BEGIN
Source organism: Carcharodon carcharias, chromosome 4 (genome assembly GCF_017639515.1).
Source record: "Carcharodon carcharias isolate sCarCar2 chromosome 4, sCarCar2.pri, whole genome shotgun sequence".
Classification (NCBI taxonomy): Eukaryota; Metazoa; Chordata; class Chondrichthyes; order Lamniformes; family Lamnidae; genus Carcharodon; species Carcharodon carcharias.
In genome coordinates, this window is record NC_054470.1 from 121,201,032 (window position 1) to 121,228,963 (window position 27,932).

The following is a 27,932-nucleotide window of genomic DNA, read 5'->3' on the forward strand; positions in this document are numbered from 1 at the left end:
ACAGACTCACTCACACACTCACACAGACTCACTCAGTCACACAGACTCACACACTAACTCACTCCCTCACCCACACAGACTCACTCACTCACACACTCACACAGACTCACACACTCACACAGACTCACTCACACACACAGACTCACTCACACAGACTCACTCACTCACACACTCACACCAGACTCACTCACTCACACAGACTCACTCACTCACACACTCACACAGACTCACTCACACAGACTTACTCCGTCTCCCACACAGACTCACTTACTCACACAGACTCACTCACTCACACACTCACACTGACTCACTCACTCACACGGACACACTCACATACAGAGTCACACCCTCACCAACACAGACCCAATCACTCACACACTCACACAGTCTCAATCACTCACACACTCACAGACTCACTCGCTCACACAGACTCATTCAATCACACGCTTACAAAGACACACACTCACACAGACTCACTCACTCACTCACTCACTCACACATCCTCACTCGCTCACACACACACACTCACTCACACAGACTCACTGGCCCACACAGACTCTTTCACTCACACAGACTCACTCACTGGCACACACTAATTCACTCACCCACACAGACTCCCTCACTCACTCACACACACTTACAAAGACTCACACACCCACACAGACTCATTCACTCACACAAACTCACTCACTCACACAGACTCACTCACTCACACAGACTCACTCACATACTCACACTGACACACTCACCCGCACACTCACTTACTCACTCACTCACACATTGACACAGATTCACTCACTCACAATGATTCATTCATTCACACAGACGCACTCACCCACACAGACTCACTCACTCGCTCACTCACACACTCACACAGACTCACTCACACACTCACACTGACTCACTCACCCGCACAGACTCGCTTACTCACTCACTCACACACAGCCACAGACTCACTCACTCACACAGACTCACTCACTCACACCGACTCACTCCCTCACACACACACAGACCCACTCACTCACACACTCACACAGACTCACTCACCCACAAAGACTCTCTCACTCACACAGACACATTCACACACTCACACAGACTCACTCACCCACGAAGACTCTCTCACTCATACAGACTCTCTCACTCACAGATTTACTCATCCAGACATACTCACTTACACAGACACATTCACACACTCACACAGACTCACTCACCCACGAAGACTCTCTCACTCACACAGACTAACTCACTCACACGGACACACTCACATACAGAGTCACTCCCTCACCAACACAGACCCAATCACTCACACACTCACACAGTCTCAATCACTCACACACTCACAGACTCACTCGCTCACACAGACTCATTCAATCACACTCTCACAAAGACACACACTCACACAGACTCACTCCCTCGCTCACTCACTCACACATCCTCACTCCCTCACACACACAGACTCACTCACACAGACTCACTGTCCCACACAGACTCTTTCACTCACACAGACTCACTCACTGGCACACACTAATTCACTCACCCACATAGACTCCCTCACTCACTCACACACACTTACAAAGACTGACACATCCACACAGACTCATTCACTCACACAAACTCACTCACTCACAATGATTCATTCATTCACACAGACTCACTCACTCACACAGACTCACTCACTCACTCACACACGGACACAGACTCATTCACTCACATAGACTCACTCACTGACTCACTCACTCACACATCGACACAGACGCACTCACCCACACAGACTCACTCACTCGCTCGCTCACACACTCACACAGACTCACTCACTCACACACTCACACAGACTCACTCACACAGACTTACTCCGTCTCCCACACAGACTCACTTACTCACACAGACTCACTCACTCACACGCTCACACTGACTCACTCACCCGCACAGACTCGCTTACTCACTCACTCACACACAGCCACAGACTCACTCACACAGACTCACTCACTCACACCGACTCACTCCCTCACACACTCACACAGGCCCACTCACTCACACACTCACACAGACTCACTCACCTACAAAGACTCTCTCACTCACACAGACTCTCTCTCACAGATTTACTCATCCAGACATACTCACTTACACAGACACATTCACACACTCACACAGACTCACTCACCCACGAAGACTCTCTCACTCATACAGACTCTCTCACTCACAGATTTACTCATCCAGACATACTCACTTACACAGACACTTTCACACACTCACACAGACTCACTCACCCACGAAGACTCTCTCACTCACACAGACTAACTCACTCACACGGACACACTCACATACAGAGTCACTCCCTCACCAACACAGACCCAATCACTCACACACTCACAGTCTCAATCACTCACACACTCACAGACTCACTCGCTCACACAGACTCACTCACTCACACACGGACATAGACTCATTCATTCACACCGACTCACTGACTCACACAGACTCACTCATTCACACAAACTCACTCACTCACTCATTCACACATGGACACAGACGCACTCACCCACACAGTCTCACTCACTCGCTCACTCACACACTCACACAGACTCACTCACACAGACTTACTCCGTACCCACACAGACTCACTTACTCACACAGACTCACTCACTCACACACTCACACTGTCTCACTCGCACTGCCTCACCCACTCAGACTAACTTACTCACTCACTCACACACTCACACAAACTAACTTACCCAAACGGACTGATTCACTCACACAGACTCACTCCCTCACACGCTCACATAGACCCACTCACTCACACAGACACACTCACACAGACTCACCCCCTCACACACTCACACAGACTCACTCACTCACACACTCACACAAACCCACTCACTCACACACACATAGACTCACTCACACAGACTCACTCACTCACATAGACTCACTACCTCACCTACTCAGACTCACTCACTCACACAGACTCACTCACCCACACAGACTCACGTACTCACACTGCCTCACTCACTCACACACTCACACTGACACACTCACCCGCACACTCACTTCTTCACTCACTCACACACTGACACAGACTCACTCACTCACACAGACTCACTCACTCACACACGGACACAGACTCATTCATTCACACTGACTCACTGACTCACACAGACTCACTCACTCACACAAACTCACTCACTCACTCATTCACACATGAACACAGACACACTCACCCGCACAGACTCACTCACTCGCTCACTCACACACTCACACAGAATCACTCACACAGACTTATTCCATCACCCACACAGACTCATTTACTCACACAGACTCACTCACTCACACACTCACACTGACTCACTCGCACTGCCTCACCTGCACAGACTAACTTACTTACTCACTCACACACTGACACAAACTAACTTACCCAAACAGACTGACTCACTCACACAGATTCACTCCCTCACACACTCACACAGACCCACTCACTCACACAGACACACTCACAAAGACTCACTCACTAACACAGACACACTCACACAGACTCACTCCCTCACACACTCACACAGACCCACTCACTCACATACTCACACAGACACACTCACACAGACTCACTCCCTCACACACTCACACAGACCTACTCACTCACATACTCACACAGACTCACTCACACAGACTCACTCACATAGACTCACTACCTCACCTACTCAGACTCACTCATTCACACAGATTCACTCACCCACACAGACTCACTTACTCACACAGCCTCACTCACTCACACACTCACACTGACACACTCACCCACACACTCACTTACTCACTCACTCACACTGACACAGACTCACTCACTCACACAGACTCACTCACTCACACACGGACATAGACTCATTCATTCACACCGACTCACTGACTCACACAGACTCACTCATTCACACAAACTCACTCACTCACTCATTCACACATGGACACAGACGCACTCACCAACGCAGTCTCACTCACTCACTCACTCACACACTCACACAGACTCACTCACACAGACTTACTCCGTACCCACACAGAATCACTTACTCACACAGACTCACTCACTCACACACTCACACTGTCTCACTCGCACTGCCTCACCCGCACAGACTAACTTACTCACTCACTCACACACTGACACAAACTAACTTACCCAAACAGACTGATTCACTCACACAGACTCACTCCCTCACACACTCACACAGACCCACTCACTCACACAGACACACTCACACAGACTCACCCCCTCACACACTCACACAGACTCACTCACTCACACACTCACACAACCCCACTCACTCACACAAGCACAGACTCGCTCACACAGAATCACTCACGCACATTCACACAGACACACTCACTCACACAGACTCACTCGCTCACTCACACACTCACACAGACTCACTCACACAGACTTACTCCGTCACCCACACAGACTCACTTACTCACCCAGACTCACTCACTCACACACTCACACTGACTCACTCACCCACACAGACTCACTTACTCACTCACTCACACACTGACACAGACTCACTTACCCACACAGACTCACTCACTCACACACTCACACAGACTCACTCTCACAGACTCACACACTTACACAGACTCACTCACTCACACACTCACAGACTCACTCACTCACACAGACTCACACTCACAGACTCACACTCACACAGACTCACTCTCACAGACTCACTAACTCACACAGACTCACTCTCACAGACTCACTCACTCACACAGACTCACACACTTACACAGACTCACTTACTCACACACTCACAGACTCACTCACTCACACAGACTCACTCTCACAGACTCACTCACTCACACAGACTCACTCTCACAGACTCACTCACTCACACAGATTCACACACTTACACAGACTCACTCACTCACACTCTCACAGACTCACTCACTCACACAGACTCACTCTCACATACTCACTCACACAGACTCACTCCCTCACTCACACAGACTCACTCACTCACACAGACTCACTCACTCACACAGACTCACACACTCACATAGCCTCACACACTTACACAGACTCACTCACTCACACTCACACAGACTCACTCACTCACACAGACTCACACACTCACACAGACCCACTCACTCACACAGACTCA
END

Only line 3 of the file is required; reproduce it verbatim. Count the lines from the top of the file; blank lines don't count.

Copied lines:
Classification (NCBI taxonomy): Eukaryota; Metazoa; Chordata; class Chondrichthyes; order Lamniformes; family Lamnidae; genus Carcharodon; species Carcharodon carcharias.